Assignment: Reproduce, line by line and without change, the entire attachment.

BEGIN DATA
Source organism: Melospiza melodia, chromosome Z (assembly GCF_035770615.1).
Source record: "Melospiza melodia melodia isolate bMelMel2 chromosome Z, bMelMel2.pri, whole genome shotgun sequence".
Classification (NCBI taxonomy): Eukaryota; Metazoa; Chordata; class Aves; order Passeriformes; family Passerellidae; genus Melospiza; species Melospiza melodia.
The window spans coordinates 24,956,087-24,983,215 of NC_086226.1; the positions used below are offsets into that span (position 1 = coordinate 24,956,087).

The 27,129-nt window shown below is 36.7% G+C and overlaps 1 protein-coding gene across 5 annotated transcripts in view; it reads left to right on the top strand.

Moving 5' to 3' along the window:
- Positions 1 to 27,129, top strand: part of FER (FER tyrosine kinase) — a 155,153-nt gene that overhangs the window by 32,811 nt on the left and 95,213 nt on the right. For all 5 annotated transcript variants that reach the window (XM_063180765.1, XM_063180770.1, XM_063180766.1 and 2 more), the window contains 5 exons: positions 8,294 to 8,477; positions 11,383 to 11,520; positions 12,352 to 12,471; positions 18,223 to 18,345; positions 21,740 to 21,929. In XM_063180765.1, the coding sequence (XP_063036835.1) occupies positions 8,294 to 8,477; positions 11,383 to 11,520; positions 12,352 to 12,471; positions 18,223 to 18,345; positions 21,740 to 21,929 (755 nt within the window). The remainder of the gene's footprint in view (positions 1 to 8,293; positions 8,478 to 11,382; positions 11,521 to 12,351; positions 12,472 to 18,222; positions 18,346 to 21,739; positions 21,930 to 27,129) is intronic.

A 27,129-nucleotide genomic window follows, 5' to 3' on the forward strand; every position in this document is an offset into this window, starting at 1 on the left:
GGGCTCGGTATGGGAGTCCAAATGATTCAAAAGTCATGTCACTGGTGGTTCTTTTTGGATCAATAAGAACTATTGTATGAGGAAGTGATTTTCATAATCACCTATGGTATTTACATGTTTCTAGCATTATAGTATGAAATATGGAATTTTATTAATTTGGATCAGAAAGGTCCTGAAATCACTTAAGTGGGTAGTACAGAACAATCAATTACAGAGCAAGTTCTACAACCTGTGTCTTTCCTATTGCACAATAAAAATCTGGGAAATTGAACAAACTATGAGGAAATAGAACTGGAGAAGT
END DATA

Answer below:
Source organism: Melospiza melodia, chromosome Z (assembly GCF_035770615.1).
Source record: "Melospiza melodia melodia isolate bMelMel2 chromosome Z, bMelMel2.pri, whole genome shotgun sequence".
Classification (NCBI taxonomy): Eukaryota; Metazoa; Chordata; class Aves; order Passeriformes; family Passerellidae; genus Melospiza; species Melospiza melodia.
The window spans coordinates 24,956,087-24,983,215 of NC_086226.1; the positions used below are offsets into that span (position 1 = coordinate 24,956,087).

The 27,129-nt window shown below is 36.7% G+C and overlaps 1 protein-coding gene across 5 annotated transcripts in view; it reads left to right on the top strand.

Moving 5' to 3' along the window:
- Positions 1 to 27,129, top strand: part of FER (FER tyrosine kinase) — a 155,153-nt gene that overhangs the window by 32,811 nt on the left and 95,213 nt on the right. For all 5 annotated transcript variants that reach the window (XM_063180765.1, XM_063180770.1, XM_063180766.1 and 2 more), the window contains 5 exons: positions 8,294 to 8,477; positions 11,383 to 11,520; positions 12,352 to 12,471; positions 18,223 to 18,345; positions 21,740 to 21,929. In XM_063180765.1, the coding sequence (XP_063036835.1) occupies positions 8,294 to 8,477; positions 11,383 to 11,520; positions 12,352 to 12,471; positions 18,223 to 18,345; positions 21,740 to 21,929 (755 nt within the window). The remainder of the gene's footprint in view (positions 1 to 8,293; positions 8,478 to 11,382; positions 11,521 to 12,351; positions 12,472 to 18,222; positions 18,346 to 21,739; positions 21,930 to 27,129) is intronic.

A 27,129-nucleotide genomic window follows, 5' to 3' on the forward strand; every position in this document is an offset into this window, starting at 1 on the left:
GGGCTCGGTATGGGAGTCCAAATGATTCAAAAGTCATGTCACTGGTGGTTCTTTTTGGATCAATAAGAACTATTGTATGAGGAAGTGATTTTCATAATCACCTATGGTATTTACATGTTTCTAGCATTATAGTATGAAATATGGAATTTTATTAATTTGGATCAGAAAGGTCCTGAAATCACTTAAGTGGGTAGTACAGAACAATCAATTACAGAGCAAGTTCTACAACCTGTGTCTTTCCTATTGCACAATAAAAATCTGGGAAATTGAACAAACTATGAGGAAATAGAACTGGAGAAGT